A recent post on my blog discussed a report by one of my colleagues, Dr. Maura Gillison, on the rise of HPV as a cause of oral cancer. This report is continuing to make news and was highlighted in an article published earlier this week in The Baltimore Sun.
Why is this important? As I discussed previously, this finding raises the possibility that immunization of boys with the HPV vaccine might be helpful not only to break the cycle of sexually transmitted HPV causing cervical cancer, but also to protect the boys themselves from oral cancer.
But the study has implications beyond that. Until recently, the major risk factors for oral cancer were age, alcohol consumption, and smoking. That profile is changing, though, as HPV is becoming a more important cause of this disease.
More recently, doctors are seeing oral cancers arising in younger men with no history of smoking or heavy drinking. Oral cancers in this population are increasing in frequency, and if the trend continues, the number of oral cancer cases may surpass the number of cervical cancer cases in the US.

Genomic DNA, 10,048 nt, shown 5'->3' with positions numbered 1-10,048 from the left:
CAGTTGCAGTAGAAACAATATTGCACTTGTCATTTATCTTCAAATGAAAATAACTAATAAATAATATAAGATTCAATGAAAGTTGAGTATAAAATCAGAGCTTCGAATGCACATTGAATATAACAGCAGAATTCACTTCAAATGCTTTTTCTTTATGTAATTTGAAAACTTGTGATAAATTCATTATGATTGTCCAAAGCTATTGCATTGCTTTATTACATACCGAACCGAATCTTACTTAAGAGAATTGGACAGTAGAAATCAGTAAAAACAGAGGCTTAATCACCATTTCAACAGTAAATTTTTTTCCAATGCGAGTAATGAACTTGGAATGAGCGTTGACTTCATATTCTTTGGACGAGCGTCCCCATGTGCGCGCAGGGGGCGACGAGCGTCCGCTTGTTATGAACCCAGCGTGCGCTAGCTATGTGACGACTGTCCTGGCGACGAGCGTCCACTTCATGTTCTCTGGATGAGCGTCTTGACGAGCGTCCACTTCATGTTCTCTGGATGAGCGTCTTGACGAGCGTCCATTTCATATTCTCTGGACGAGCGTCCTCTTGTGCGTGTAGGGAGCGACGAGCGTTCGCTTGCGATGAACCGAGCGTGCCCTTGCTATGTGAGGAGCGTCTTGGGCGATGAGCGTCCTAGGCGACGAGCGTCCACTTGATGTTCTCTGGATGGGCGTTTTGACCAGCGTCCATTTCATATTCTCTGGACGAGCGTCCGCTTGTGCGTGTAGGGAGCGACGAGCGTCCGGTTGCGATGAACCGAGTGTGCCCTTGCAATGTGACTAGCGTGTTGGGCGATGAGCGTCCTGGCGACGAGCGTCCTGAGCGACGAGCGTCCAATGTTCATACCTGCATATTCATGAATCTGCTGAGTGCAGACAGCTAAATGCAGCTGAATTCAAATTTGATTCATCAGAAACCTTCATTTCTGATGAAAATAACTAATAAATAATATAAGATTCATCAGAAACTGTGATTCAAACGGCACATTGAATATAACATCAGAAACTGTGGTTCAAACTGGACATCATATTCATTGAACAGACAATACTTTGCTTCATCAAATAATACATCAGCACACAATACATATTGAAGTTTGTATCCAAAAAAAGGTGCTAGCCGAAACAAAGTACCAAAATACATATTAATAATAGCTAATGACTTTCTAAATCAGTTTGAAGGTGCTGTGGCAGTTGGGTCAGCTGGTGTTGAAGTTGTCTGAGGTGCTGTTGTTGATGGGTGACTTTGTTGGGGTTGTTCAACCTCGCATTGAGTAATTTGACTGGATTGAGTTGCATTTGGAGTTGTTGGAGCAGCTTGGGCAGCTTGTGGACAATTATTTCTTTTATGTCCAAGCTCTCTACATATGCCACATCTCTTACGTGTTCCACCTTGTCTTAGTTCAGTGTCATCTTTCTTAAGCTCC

Fortunately, Dr. Gillison’s group found something else. The prognosis of patients with HPV-associated oral cancer is better than the prognosis of patients whose oral cancer is not caused by the virus.
I guess that’s a silver lining, but all in all it would be better not to get cancer at all!
Related posts you may be interested in:
HPV, STIs, and Teenaged Girls: What does 1 in 4 mean and what can be done?
HPV Vaccination: It may not just be for girls
The Virus/Cancer Connection (Part 4): Vaccines, Cervical Cancer, and a Recap